By Molly K. Hooper - 10/05/09 11:51 PM EDT
In a letter sent to Attorney General Eric Holder and obtained by The Hill on Monday, House Judiciary Committee ranking member Lamar Smith (R-Texas) argues that
The Department of Justice (DOJ) has not announced whether it has launched a probe of ACORN, but Smith said any such investigation could be compromised.
“I am very concerned that the president’s previous advocacy on behalf of ACORN, his work with ACORN, and ACORN’s support of his candidacy create, at the least, an appearance of a conflict of interest for Department officials, particularly political appointees who serve at the pleasure of the president,” Smith wrote.
Smith is the first lawmaker to call on Holder to appoint a special prosecutor to investigate ACORN, which has been in the hot seat since early September, when reports surfaced alleging that the group was complicit in encouraging tax evasion, prostitution, fraud, conspiracy and human trafficking.
Smith cited several reports detailing the president’s 15-year association with the organization, including his work in 1991 with Project Vote, where he ran a voter-registration drive. Project Vote was subsequently absorbed by ACORN.
A White House aide said that there are a “number of inaccurate claims in Congressman Smith’s letter.”
According to then-Project Vote Executive Director Sandy Newman, ACORN was not in charge of the “nonpartisan drive to increase voter participation,” and the two groups did not actively team up until well after “Obama’s tenure had ended” at Project Vote.
The Obama administration in recent weeks has moved to distance itself from ACORN. The Commerce Department recently announced it would not work with ACORN on the 2010 census. White House press secretary Robert Gibbs has called the ACORN employees’ behavior “unacceptable.”
Bertha Lewis, who heads ACORN, is scheduled to appear at a media event at the National Press Club on Tuesday morning.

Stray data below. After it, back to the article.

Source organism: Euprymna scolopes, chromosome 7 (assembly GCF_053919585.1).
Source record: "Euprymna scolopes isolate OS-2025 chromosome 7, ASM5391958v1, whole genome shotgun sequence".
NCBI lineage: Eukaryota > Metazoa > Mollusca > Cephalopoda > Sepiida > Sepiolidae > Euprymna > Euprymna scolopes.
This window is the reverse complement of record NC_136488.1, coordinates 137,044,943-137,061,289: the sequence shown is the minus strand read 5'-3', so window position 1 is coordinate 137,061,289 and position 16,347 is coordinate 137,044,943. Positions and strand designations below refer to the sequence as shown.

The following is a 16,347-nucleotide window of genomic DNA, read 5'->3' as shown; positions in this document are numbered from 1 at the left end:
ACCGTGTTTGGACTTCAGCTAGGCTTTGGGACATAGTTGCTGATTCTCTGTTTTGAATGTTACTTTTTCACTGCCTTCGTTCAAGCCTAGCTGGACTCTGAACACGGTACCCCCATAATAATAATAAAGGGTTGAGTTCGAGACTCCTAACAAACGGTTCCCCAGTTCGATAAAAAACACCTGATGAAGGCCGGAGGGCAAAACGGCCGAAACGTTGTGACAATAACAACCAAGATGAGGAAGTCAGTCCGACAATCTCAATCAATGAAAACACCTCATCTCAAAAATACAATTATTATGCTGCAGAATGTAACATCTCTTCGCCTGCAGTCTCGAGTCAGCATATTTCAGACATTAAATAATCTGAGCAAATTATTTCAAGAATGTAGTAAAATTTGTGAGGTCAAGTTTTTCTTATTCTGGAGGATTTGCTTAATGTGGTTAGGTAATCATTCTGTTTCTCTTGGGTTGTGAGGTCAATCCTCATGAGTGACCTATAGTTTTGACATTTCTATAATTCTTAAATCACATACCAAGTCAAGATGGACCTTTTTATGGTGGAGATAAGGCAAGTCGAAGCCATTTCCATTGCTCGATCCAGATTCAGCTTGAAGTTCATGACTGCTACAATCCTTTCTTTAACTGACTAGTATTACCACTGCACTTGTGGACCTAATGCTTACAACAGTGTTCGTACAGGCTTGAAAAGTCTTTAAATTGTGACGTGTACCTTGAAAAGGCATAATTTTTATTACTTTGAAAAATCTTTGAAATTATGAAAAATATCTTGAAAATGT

According to a release, Bertha will address “the future of ACORN, an internal probe into accusations of wrongdoing against the group after the release of hidden-camera videos of ACORN workers advising a couple posing as a pimp and prostitute, ACORN’s lawsuit against the undercover filmmakers … and action in Congress to cut off federal funding of the organization.”
Smith highlighted the ACORN political action committee endorsement of Obama in February 2008, posted on the president’s campaign website, where Obama said
“I’ve been fighting alongside ACORN on issues you care about my entire career. When I ran Project Vote voter registration drive in Illinois, ACORN was smack dab in the middle of it, and we appreciate your work.”
Based on the reports of Obama’s close connection with ACORN and the recent spate of legal controversies involving the group, Smith argued that it “appear[s] to place any investigation of ACORN squarely within the intended use of the Special Counsel regulation.”
In his letter to Holder, Smith says the group has been under investigation in 20 states, its employees were charged with more than 50 counts of “election-related fraud,” and that ACORN has spent more than $1 million on restitution to avoid criminal prosecutions.
Justice Department spokeswoman Tracey Schmaler said that the law enforcement agency “will review the letter.”
According to Schmaler, DOJ “typically [does] not comment or confirm investigations.”
Republicans on Capitol Hill last month seized on the political momentum building against ACORN, winning passage of measures in both chambers to strip the group of its federal funding.
ACORN has received $53 million from the federal government since 1995.